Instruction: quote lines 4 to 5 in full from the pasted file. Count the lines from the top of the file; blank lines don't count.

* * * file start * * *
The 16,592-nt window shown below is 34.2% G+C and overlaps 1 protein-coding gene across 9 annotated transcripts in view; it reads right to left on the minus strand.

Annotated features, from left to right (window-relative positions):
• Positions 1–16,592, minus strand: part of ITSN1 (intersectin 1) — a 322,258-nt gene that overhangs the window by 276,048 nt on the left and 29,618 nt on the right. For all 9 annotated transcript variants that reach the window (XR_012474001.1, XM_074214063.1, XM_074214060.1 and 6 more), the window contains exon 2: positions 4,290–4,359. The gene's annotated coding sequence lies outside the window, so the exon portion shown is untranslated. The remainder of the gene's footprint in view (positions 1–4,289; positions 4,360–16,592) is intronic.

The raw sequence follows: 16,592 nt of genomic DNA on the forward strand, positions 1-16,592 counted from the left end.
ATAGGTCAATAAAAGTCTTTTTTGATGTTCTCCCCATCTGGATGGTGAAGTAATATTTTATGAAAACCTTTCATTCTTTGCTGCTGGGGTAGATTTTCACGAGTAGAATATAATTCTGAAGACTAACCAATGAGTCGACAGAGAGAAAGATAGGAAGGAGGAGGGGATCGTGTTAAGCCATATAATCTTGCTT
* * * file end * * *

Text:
The raw sequence follows: 16,592 nt of genomic DNA on the forward strand, positions 1-16,592 counted from the left end.
ATAGGTCAATAAAAGTCTTTTTTGATGTTCTCCCCATCTGGATGGTGAAGTAATATTTTATGAAAACCTTTCATTCTTTGCTGCTGGGGTAGATTTTCACGAGTAGAATATAATTCTGAAGACTAACCAATGAGTCGACAGAGAGAAAGATAGGAAGGAGGAGGGGATCGTGTTAAGCCATATAATCTTGCTT